[:es]How are Top Government Leaders Elected in Cuba?[:]


Havana, Apr 18 .-This Wednesday will be inaugurated the Ninth Legislature of the People’s Power National Assembly (parliament), based on direct elections held last November and March this year.


In this regard, professor of Law at the University of Havana, Lisandra Esquivel, explained to Prensa Latina every step of the ceremony.

Once constituted the Ninth Legislature, the Candidacy Commission will inform who are proposed to lead that instance.

Once that step is taken, the Council of State, representing the parliament between session periods, a list of candidates is equally proposed by the Candidates Commission, organ recognized by the Constitution and the Electoral Law.

At that moment, there is the possibility for deputies to change or not those proposals, and then it is approved by raised hands the candidates to be submitted to voting.

After that, by secret vote -as is the principle followed by the Cuban electoral system- are elected those who will make up the State Council and who will direct it, that is the president, first vicepresident, five vicepresidents and secretary.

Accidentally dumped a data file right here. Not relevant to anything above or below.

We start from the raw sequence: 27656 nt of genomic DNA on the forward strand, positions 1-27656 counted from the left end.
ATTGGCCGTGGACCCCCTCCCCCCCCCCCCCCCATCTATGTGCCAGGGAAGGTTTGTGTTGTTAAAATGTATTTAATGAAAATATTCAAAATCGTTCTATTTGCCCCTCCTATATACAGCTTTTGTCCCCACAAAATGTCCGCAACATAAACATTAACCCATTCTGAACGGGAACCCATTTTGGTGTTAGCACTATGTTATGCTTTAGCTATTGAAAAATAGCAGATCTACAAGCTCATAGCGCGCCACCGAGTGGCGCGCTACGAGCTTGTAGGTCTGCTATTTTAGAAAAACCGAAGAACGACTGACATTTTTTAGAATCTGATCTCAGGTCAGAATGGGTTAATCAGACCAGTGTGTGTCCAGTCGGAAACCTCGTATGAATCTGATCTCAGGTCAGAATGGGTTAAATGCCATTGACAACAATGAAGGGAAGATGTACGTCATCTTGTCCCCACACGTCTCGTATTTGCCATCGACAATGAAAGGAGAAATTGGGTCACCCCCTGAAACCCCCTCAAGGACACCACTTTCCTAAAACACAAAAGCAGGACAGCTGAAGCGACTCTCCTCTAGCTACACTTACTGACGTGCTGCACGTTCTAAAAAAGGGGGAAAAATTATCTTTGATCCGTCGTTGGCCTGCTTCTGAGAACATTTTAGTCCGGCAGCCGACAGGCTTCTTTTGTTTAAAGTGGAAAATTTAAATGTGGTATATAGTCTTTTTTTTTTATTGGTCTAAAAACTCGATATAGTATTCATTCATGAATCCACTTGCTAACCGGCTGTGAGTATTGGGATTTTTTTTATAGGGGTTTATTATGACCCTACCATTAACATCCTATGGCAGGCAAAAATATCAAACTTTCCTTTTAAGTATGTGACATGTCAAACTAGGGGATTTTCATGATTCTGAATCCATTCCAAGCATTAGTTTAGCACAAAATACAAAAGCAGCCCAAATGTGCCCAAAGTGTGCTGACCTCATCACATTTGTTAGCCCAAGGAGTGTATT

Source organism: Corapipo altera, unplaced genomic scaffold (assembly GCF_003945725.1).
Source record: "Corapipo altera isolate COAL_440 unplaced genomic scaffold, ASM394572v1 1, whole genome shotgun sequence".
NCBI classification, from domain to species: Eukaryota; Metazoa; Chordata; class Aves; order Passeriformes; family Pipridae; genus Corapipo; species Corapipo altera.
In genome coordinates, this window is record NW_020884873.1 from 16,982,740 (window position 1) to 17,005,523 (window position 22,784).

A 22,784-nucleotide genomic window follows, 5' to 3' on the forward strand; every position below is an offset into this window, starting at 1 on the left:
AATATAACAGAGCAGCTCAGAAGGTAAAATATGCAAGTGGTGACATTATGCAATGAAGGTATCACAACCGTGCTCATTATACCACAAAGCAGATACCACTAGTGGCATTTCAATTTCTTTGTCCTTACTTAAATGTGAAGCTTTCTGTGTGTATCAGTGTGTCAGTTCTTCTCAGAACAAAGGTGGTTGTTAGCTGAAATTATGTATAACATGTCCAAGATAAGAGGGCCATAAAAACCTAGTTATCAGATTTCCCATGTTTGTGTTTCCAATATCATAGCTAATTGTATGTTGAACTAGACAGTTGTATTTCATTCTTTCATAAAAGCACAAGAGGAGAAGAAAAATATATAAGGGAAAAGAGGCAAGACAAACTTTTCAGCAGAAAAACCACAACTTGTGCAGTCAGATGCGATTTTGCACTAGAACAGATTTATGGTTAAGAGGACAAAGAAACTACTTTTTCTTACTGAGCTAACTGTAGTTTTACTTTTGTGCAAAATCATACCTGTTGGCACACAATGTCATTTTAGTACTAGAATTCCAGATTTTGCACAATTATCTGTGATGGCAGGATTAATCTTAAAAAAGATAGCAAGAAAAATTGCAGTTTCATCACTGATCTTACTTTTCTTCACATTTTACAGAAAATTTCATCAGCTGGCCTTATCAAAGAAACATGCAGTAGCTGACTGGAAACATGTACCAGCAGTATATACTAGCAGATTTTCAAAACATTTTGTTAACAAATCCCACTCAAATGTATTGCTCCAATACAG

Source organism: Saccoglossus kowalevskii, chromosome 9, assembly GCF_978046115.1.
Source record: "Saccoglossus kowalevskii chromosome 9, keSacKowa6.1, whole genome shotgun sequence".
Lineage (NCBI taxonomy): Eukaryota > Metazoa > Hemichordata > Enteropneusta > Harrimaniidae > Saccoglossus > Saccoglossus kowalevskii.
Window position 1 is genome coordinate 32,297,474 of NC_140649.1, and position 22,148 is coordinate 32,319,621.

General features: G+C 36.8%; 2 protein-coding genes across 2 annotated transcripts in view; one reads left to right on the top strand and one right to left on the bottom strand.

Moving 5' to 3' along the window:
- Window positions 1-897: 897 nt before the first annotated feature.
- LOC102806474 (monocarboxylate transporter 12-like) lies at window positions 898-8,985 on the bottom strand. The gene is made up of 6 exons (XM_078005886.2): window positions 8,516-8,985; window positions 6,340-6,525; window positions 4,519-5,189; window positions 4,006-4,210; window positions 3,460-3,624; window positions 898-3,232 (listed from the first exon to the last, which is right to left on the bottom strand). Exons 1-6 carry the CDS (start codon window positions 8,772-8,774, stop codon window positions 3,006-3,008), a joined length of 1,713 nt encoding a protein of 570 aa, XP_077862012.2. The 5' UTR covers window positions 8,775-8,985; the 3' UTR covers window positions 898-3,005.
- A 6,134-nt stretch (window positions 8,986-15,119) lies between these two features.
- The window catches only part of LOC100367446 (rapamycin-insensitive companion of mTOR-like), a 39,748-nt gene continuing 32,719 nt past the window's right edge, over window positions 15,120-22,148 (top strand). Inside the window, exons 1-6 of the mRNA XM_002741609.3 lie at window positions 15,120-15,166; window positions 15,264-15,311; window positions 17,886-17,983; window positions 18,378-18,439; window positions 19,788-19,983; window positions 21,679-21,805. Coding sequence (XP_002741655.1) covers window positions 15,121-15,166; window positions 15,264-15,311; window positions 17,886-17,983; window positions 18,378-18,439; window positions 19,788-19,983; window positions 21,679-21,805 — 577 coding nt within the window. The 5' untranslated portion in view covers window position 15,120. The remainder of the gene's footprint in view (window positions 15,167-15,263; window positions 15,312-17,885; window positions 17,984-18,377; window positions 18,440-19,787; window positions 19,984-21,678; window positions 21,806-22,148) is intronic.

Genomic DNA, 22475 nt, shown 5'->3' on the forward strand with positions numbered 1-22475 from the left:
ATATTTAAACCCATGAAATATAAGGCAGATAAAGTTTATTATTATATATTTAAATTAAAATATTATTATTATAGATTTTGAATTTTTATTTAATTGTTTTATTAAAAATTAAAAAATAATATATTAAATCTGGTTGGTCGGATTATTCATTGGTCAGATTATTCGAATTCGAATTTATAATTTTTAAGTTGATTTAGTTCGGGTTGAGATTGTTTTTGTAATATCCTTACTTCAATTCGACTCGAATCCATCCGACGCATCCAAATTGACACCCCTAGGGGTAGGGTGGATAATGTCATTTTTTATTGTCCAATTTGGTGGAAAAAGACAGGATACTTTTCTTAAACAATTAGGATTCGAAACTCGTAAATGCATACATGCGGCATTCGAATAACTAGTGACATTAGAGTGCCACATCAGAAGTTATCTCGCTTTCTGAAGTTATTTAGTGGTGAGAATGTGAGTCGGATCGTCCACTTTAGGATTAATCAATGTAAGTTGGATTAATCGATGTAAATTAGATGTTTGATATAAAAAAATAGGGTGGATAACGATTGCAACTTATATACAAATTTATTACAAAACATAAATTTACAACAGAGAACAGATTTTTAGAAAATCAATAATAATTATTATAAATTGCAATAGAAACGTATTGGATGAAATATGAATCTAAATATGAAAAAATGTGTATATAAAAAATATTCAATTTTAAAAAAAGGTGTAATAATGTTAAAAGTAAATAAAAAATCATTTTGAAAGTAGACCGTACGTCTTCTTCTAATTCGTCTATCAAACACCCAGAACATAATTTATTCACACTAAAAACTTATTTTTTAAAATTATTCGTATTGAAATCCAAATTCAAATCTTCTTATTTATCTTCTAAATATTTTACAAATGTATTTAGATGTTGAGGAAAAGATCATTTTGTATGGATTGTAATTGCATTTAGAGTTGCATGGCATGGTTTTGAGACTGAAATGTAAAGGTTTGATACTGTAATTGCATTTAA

These leaders, together with other 23 members, complete the 31 seats of the State Council of the Republic of Cuba.

Professor Esquivel, who worked in last March’s elections as coordinator of collaborators of the National Electoral Commission, also referred to the general characteristics of the mechanism.

The electoral system and the organs included in that mechanism come from a sum of historical conditions that feed the constitutional and electoral processes, said the specialist.

She added that, nevertheless, no electoral system should be considered as ‘more or less democratic’, because each one belongs and is conditioned by its own characteristics that a determined country has at a specific moment.

In the case of Cuba, there are two ways of electing our representatives: in a direct form for the case of delegates to the municipal and provincial assemblies of the People’s Power, as also the deputies to the National Assembly; and in an indirect form for the members of the State Council, detailed the jurist.

According to Esquivel, if it is true the citizen elects directly the deputies to Parliament, it is those representatives who then have the duty to elect the State Council, representative group of the final constitutional organ of the country, that is, the People’s Power National Assembly, becoming center of the Cuban State. (Prensa Latina)

By Nicholas Valdés